It would be fair to say that, in a perfect storm of writer’s block and overthinking, I’ve known that I want to write and, to some extent need to write, but I haven’t known what to write about. I talked this through with my wife who suggested everything I had already thought of and more and I countered with all the reasons why others have done it better and why people may not want to read about those things. I’ve second guessed the posts I’ve made this year as self-indulgent and overly reflective and tweeted that I should really get back to writing about teaching and learning: things that “matter” more.
And tonight the epiphany arrives. This is the manifesto for the final term and more perhaps.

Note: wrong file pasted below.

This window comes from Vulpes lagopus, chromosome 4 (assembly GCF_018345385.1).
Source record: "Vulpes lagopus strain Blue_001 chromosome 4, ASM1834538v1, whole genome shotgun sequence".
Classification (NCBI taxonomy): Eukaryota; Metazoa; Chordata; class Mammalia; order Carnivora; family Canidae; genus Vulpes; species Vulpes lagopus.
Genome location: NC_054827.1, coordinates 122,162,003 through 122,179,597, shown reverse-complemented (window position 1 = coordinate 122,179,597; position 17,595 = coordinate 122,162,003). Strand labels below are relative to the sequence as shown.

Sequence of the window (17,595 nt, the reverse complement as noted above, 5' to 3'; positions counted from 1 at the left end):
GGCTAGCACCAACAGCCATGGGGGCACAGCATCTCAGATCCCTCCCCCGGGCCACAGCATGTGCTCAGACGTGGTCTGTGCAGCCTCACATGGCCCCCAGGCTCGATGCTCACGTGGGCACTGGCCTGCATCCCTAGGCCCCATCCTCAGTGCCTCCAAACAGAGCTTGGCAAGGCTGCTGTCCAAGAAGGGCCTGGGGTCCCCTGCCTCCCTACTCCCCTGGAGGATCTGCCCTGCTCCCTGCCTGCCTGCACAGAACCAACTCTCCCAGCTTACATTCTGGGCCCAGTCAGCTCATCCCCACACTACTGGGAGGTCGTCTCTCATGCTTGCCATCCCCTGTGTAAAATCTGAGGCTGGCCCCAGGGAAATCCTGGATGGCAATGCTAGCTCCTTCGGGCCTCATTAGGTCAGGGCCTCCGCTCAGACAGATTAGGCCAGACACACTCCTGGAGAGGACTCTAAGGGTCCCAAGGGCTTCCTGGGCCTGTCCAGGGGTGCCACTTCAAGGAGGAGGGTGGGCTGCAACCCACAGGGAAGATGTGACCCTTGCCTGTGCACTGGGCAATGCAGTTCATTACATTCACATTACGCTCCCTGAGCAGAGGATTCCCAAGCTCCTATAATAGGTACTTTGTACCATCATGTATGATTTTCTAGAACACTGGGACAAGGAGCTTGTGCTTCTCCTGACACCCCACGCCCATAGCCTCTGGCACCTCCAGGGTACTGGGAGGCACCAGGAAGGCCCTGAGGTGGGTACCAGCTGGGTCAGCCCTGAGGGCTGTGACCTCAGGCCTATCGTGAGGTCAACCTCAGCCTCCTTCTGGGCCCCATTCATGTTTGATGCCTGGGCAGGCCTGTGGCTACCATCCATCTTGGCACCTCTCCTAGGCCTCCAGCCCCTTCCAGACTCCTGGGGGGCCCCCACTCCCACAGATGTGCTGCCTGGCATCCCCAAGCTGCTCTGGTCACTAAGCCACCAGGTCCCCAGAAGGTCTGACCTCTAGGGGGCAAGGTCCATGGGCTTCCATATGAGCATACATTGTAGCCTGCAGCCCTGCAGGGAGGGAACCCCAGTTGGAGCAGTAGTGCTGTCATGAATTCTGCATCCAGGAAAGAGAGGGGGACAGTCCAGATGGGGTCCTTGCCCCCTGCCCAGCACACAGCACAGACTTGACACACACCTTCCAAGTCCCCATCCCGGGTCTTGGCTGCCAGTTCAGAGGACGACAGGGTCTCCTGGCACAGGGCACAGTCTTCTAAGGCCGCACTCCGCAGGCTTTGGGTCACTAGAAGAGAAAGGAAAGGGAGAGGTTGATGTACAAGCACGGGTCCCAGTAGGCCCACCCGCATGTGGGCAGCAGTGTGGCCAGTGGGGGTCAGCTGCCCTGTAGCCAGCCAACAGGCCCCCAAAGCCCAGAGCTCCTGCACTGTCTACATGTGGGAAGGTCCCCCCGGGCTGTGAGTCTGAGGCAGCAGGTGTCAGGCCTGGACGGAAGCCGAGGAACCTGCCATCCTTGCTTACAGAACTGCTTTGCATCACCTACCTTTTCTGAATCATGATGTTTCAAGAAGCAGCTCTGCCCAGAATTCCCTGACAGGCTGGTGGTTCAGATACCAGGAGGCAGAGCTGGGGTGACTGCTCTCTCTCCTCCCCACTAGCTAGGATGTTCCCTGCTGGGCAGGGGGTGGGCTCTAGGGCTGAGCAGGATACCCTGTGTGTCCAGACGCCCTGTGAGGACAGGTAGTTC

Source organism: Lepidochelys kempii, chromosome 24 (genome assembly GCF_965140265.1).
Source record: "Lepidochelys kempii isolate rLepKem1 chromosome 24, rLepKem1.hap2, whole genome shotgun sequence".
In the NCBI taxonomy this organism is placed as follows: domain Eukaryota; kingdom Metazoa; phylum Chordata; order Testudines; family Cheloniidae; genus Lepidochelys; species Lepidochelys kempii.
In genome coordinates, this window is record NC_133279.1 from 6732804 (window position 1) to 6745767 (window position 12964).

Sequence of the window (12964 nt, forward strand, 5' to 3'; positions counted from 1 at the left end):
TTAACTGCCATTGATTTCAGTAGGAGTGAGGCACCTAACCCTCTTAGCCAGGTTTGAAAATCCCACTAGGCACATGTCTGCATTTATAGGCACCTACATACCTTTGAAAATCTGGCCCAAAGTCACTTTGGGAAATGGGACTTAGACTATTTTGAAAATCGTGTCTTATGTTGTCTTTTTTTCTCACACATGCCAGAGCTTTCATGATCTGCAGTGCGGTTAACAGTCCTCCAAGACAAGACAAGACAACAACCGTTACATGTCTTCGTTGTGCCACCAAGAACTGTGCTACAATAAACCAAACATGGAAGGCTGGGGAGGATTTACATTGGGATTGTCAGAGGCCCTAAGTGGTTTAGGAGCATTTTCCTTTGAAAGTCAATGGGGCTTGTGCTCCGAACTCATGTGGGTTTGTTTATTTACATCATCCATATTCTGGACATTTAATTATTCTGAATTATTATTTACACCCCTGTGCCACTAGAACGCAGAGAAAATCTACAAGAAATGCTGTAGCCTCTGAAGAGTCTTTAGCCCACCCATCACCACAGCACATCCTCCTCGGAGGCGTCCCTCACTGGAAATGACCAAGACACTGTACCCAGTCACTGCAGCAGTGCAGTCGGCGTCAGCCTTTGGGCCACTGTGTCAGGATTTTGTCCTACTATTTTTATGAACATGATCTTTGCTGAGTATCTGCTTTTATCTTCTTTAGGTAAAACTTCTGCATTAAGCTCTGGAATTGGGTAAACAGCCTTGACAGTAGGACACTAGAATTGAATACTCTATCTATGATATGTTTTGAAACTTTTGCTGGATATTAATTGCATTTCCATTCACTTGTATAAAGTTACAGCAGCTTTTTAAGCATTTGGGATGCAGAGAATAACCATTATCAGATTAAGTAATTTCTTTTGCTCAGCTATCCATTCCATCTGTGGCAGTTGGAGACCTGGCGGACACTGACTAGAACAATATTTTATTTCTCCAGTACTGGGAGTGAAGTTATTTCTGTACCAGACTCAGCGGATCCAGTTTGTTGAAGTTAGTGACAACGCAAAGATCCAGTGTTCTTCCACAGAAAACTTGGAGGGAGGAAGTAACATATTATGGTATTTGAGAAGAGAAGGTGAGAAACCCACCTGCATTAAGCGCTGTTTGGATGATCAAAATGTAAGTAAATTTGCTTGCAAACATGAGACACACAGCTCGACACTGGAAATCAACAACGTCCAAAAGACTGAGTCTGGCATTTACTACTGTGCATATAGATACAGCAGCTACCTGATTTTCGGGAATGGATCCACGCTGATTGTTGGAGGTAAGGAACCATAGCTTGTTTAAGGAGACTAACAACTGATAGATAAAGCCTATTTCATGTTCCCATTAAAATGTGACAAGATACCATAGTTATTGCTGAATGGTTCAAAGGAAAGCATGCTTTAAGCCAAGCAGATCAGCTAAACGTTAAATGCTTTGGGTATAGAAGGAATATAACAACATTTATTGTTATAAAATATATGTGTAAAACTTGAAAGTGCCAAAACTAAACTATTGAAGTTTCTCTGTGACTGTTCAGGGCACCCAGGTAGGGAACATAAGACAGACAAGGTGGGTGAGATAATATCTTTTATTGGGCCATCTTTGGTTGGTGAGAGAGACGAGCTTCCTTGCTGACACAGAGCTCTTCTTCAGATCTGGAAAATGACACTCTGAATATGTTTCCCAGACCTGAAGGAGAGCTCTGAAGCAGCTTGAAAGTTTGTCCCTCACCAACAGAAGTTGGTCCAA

I am a shameless fan of Aaron Sorkin (if you don’t know – google!), screenwriter for The West Wing, Studio 60 on the Sunset Strip (to my dismay – cancelled after one spectacular season), The Newsroom and films like The Social Network, The American President and A Few Good Men (he also wrote the play). There’s an idealism about Sorkin’s work that always attracts me. You could criticise him as being overly keen on schmaltz or idealising America and definitely American Liberalism. I see it differently. I think he sees where the problems are and writes what we want to see in our leaders, those we see on television and our journalists. That’s what appeals. He writes about what we need, not what we have and in doing so makes us (me) want to be better. To be like the idealised versions of ourselves that he creates.